In Part 1, we got started with Azure DevOps job and step Templates for our ARM deployment pipeline. In this post, I want to take steps a bit further. Let’s work with job templates in a dedicated repository.
Before, we created task templates in the same repository. We made it easier to run parts of the pipeline for multiple resources without copying the code. This is very handy for a standalone repository. But if you work in an organization, you want the consistency of a shared template repository. This way, a standard way of testing and deploying can be shared through all teams and developers. It saves time and improves quality.
Note: Tasks can run from a remote repository and jobs can run in the same repository. I handle them in this order as an example.
To see it in work, I want to create a repository with dedicated templates. I’m going to use it for the pipeline we handled before, where we deploy two resources through ARM templates: a storage account and a virtual Network.
If you want to follow along, I start out with the files in this folder and I end up with the files in this folder.
You should treat those folders as repositories, with the folder pipelines being a separate repository.
The basics of the step template creation are in Part 1, I recommend you read that post before you read this one.
Create the templates
First, let’s create the templates. For this we need a new repository. I named this one Pipelines. Depending on your Azure DevOps structure, you can create a dedicated project or add it to an existing project. It does have to be in the same organization as your pipeline. My pipelines-repository is in a project named Templates.
The pipeline that uses the template will determine the context, so for example the Azure Connection need to be in the project that does the deployment.
In VSCode I clone the repository and create a folder structure. This is to show you an example of how you could arrange your templates.
As you can see I created a separate folder for templates within the folder for Build Templates. I want to write task templates and use them inside the job template. This way I can eliminate creating the same task as much a possible.
Note: In this repository are only ARM template related tasks. Of course, the sky is the limit and you can use Job templates for every task you can think of.
So let’s look at the new files I have created.
The step template files
The two templates in the template folders are based on the task templates we used in the last post. They are separate now to add flexibility. I added logic to the PowerShell part to make sure the module isn’t imported twice. The parameters are on top of the file as I showed in the previous post. Below is ARMHelper_ShowDeployedResources.yml
To see the other template file, click here.
The Build and Deploy Templates
In the Build folder, I have a Development template and a production Template. These are created for a situation where there is different testing required for development and production. In this case, the production templates tests for resources that would be removed, which is not needed for development.
In the Job template, I make a call for the step templates. The parameters can be used recursively, so I make use of that.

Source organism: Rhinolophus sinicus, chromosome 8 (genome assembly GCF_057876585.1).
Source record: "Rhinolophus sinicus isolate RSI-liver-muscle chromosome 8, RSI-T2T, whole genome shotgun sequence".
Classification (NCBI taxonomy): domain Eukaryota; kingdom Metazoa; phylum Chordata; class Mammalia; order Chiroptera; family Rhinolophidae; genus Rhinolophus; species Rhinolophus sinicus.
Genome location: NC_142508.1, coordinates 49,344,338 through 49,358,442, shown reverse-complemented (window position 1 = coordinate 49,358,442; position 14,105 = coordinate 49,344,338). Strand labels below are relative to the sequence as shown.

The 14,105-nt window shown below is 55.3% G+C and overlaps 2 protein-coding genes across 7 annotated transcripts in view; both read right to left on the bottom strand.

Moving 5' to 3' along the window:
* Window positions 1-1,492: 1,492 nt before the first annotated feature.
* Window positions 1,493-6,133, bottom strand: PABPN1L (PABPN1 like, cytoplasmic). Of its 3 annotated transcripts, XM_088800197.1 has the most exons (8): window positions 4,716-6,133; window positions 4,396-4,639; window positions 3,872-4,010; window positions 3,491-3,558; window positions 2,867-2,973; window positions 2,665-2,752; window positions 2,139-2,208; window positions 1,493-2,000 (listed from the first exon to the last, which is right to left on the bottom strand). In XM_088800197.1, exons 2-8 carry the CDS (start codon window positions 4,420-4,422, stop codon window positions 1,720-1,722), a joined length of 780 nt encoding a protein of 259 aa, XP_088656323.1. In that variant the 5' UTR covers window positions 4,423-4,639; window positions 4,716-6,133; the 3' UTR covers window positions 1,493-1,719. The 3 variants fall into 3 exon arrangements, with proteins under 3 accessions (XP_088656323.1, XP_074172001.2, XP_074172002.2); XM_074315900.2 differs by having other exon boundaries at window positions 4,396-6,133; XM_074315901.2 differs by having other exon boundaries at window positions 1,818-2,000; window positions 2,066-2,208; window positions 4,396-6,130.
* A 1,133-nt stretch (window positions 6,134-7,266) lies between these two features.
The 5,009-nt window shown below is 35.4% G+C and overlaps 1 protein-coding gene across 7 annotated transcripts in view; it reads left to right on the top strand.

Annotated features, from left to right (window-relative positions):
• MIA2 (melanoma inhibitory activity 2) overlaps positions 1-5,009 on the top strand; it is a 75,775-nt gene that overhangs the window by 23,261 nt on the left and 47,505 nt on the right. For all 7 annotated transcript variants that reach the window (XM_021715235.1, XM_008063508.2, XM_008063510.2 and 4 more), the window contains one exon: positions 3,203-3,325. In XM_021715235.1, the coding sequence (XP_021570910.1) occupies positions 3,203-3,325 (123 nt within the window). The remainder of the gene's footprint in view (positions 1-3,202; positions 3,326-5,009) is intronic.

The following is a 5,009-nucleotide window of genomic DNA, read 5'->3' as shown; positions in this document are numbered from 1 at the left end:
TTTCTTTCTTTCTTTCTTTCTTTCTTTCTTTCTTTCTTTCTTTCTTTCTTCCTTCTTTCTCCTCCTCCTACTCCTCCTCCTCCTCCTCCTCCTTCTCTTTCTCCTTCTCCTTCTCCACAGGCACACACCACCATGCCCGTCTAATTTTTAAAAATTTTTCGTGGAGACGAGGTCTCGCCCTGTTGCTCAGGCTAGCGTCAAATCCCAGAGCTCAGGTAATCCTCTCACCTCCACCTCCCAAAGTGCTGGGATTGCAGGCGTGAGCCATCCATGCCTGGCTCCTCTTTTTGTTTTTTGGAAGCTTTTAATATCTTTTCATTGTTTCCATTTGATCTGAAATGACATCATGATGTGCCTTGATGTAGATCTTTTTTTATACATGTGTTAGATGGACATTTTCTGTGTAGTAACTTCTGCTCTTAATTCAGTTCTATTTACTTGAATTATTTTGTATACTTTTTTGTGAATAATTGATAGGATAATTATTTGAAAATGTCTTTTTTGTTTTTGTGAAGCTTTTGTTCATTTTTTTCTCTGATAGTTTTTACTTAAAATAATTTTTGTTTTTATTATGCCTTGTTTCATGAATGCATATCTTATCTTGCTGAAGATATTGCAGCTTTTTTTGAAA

The result for the file BuildPRODArmTemplate.yml is as follows (still looking for a better way to handle those parameters repeating ):
As you can see, it will run the two templates with the parameters that are set at the top.
The other templates are of similar structure and can be found here.
Important: Don't forget to use a parameter in one way or another in the Job name, as this has to be unique across the pipeline.
The pipeline for the ARM deployment
Let's get back to the pipeline we created the last time, to deploy a storage account and a vnet. At this point, I can link all jobs in this pipeline back to the pipelines-repository. To do this, I create a resource at the top of the pipeline:
Under name, the first word is the project. The second word is the name of the repository. The word after "repository" is the way you can reference throughout the pipeline. Now if you want to link a template like you did before, Use the following syntax:
- Template: Folder\file.yml@repository
So in this case, I used this code as the build stage:
Now we can create multiple resources through this pipeline and make sure they all use the same build and deploy steps. (The complete pipeline can be found here ).
So once you get the hang of it, you can quit quickly build dedicated repositories for all your deployment processes.
When you get started, you will find that the error messages in the portal are very useful. They actually tell you at what template the error took place, even if it is nested.
(yes, my 500th pipeline run had commit message "!". It was late. And of course it's a failed pipeline.)
In my opinion this is an very useful way of keeping control in your pipelines, especially if you have multiple teams deploying. And even if you are just on your own, it saves a lot of maintenance and copy-paste actions. So I encourage you to go try it out.
I do realize this can all be a bit confusing, so I again refer you to the folder I have created on my Github to see all files used. To have it be usable you should treat it like the folder Pipelines is in a separate repository.
If you have any questions, don't hesitate to reach out in the comments or on twitter
hi Barbara !
again I have to say your explanation regarding the arm pipeline articles are remarkable!